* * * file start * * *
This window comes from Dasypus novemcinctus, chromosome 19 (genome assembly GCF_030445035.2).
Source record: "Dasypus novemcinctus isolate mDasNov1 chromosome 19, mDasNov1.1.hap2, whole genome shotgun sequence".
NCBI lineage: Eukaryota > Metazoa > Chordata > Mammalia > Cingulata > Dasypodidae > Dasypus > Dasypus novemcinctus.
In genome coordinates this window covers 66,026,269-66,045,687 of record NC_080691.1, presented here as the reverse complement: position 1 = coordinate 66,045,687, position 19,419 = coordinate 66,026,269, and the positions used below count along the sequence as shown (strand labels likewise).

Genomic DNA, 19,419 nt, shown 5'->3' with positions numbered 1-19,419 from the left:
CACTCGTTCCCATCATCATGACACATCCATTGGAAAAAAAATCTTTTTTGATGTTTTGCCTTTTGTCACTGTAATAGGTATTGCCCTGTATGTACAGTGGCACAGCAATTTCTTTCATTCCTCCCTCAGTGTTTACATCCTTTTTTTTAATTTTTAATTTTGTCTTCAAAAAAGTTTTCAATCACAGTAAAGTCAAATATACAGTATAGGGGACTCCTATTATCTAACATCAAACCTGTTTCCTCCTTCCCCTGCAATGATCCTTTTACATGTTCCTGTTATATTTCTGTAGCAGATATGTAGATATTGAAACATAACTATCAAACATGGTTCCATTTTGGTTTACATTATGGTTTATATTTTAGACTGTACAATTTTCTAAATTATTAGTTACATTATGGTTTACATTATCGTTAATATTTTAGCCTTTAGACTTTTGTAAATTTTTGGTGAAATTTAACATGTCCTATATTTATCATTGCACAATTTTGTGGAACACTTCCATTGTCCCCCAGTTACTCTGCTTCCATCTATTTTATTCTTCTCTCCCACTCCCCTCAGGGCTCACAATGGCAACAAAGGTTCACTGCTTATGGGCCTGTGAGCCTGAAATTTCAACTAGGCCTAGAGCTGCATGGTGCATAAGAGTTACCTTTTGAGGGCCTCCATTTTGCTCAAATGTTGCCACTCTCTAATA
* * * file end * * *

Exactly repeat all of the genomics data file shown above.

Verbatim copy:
This window comes from Dasypus novemcinctus, chromosome 19 (genome assembly GCF_030445035.2).
Source record: "Dasypus novemcinctus isolate mDasNov1 chromosome 19, mDasNov1.1.hap2, whole genome shotgun sequence".
NCBI lineage: Eukaryota > Metazoa > Chordata > Mammalia > Cingulata > Dasypodidae > Dasypus > Dasypus novemcinctus.
In genome coordinates this window covers 66,026,269-66,045,687 of record NC_080691.1, presented here as the reverse complement: position 1 = coordinate 66,045,687, position 19,419 = coordinate 66,026,269, and the positions used below count along the sequence as shown (strand labels likewise).

Genomic DNA, 19,419 nt, shown 5'->3' with positions numbered 1-19,419 from the left:
CACTCGTTCCCATCATCATGACACATCCATTGGAAAAAAAATCTTTTTTGATGTTTTGCCTTTTGTCACTGTAATAGGTATTGCCCTGTATGTACAGTGGCACAGCAATTTCTTTCATTCCTCCCTCAGTGTTTACATCCTTTTTTTTAATTTTTAATTTTGTCTTCAAAAAAGTTTTCAATCACAGTAAAGTCAAATATACAGTATAGGGGACTCCTATTATCTAACATCAAACCTGTTTCCTCCTTCCCCTGCAATGATCCTTTTACATGTTCCTGTTATATTTCTGTAGCAGATATGTAGATATTGAAACATAACTATCAAACATGGTTCCATTTTGGTTTACATTATGGTTTATATTTTAGACTGTACAATTTTCTAAATTATTAGTTACATTATGGTTTACATTATCGTTAATATTTTAGCCTTTAGACTTTTGTAAATTTTTGGTGAAATTTAACATGTCCTATATTTATCATTGCACAATTTTGTGGAACACTTCCATTGTCCCCCAGTTACTCTGCTTCCATCTATTTTATTCTTCTCTCCCACTCCCCTCAGGGCTCACAATGGCAACAAAGGTTCACTGCTTATGGGCCTGTGAGCCTGAAATTTCAACTAGGCCTAGAGCTGCATGGTGCATAAGAGTTACCTTTTGAGGGCCTCCATTTTGCTCAAATGTTGCCACTCTCTAATA